I guessed $1399. Once I saw the size and weight I sort of gave up hope inside that it was going to be affordable. Maybe if I can snag a used one for half the price a few years down the line I will consider it. But for something that weighs 561g, I might just be more inclined to go for something like the newly rumoured FZ2000. Fingers crossed it has weather-sealing, that's all.
And likewise, no matter how large the aperture, without IBIS you won't be able to take long exposures without a tripod. 1s is totally usable for car light trails, blurred pedestrian traffic, soft waterfalls or waves...
Quite so, I wasn't seriously suggesting that f/4 is the new f/2.8, there are clearly situations where there is no substitute for a wider aperture. I was more suggesting a possible strategy behind Olympus's decision to produce this lens.
My guess is that research shows that there is a worthwhile, high-end casual-user market, people who are happy to pay for a high-quality, stylish, worry-free travel kit. There's no question that the aura of "pro photographer" has appealed to a certain kind of person ever since the industry began, and that buyers of high-end equipment are a mixture of genuine pros, aspirational enthusiasts, and unashamed lovers of swanky gear. Not all of those people care too much about the edges of the performance envelope, and for them, a top-quality, all-in-one travel lens which does everything that the average casual shooter needs, doesn't mind getting rained on or dusty and makes them feel good about themselves is quite likely an attractive prospect. That doesn't take away from the rest of the Pro range being attractive to the more demanding or creative user.
On the other hand, there are many strategies for packing a camera bag and, depending on what you're aiming to achieve, one viable option would be to pack something like this 12-100 and a couple of fast primes at the focal lengths that you're primarily interested in. You'd be planning on shooting the primes, but would know that that zoom was in the bag to enable you to catch the unexpected should it arise. You would still want the highest quality images from it, but you might be prepared to sacrifice that one stop of light, since it would primarily be a backup lens.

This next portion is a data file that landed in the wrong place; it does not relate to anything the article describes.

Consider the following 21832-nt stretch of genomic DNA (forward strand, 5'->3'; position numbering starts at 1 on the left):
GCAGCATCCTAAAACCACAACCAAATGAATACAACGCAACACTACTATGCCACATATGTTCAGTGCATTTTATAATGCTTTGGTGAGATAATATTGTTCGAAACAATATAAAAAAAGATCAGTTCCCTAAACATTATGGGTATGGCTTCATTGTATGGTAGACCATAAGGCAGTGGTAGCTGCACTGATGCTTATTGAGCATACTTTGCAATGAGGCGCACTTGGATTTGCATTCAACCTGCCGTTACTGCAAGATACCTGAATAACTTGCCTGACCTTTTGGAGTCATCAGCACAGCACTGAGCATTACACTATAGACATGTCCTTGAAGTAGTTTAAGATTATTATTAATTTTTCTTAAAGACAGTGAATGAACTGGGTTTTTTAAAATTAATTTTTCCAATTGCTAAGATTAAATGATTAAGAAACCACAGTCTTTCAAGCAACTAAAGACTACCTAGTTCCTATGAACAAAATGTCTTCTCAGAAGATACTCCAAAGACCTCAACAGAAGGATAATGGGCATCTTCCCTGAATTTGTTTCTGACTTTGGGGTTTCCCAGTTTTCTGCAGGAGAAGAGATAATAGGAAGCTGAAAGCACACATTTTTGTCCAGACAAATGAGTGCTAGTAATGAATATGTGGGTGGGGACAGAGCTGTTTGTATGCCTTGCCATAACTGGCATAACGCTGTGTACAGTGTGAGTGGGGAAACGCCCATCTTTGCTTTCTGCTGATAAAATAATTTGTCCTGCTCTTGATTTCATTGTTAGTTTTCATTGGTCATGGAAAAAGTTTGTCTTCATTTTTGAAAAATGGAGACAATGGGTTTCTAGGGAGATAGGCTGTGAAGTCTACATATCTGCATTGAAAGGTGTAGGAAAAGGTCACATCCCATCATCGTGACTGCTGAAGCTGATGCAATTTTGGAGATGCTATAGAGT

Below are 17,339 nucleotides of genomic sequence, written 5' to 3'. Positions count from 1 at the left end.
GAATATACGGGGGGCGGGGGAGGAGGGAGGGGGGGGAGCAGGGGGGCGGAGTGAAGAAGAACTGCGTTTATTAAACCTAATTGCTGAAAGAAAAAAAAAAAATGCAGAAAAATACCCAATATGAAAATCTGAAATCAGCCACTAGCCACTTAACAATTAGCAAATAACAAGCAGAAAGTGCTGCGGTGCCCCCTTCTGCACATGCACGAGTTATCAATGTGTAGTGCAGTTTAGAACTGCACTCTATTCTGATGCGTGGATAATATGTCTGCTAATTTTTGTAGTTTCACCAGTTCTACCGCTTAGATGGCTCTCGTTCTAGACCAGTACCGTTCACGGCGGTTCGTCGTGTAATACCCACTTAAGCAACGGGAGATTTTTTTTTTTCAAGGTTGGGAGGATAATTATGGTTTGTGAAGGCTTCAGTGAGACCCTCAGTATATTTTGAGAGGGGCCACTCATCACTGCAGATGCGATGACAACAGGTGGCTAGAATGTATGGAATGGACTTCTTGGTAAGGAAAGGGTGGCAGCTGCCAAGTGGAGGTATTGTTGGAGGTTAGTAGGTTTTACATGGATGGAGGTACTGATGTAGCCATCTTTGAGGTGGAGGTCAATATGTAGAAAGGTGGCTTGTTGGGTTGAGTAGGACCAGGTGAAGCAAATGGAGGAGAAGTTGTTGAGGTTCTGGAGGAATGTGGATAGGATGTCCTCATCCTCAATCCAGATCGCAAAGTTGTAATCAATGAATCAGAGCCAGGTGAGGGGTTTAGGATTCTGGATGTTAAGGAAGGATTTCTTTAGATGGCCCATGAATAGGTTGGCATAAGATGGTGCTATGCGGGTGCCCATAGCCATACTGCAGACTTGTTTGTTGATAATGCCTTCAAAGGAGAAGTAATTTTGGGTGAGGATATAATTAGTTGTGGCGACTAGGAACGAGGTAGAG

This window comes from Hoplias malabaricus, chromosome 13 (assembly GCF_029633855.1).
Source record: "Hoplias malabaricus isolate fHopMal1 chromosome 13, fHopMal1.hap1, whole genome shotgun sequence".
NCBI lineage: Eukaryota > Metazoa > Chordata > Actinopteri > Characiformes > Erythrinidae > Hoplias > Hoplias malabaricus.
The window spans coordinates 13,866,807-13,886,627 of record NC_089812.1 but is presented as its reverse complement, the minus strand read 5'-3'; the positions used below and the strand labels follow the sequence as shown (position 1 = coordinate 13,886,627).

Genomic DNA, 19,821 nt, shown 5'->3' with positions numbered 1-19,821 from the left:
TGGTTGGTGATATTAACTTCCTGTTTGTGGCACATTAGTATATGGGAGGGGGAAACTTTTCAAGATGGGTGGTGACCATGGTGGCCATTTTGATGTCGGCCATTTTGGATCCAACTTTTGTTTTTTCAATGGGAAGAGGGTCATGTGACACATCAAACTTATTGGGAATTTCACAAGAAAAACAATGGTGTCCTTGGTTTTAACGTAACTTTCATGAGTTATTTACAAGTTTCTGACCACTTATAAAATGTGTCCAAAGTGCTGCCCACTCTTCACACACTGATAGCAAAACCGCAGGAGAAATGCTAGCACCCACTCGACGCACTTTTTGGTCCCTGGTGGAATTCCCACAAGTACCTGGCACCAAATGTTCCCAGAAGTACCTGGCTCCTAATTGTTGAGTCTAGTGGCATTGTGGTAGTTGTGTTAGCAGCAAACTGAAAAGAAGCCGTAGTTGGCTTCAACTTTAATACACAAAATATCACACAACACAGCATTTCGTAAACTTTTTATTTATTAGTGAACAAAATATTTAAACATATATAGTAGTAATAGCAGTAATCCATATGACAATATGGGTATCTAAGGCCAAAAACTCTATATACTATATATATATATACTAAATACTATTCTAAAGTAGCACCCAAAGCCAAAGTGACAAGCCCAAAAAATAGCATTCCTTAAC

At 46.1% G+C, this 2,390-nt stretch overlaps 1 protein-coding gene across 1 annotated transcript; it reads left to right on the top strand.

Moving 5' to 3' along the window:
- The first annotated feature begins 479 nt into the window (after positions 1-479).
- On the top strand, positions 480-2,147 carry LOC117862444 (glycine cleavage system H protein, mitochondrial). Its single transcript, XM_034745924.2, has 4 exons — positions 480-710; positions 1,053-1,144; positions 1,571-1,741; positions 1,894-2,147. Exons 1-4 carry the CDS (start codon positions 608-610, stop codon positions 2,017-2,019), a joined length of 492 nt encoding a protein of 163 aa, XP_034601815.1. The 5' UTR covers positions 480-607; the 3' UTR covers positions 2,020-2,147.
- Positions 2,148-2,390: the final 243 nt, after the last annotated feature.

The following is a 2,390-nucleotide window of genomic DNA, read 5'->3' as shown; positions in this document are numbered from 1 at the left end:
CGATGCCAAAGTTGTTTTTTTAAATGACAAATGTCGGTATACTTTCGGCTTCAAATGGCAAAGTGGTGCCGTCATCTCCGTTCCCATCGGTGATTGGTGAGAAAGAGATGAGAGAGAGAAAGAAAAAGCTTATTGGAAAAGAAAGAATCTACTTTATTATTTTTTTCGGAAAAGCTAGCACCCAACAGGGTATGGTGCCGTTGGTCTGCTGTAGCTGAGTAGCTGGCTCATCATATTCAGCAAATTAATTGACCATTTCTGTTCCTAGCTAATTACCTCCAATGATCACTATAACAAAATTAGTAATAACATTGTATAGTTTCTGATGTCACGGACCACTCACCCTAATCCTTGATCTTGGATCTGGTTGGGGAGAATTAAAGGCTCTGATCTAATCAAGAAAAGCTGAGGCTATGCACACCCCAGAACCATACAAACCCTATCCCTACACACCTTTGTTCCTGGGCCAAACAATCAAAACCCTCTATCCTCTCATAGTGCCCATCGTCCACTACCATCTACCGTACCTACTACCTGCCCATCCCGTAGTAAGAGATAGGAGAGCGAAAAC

I can see many uses for it, and folks who will want to buy it.
These are the price of the two new Olympus PRO lenses in Canada:
The 12-100mm f/4.0 PRO will cost $1,549 ($1177 US dollars)
The 25mm f/1.2 PRO will cost $1,449 ($1100 US dollars)
Quote from a post on another forum:
Aha! Well it looks like 40% of the members of this forum would do well on the Price is Right! I'm impressed by how closely our votes correlate to the real price - an approximate Poisson distribution centred on the correct value, with a slight tendency towards optimism.
Well done, everybody, pats on the back all round!
US prices of Olympus E-PL8 camera and new MFT lenses leaked - Daily Camera News
$650 body only for the E-PL8 seems like a somewhat ridiculous price when you can get the GX85 for just $50 more, or the E-M10 II for the exact same price, both of which are dramatically more fully-featured.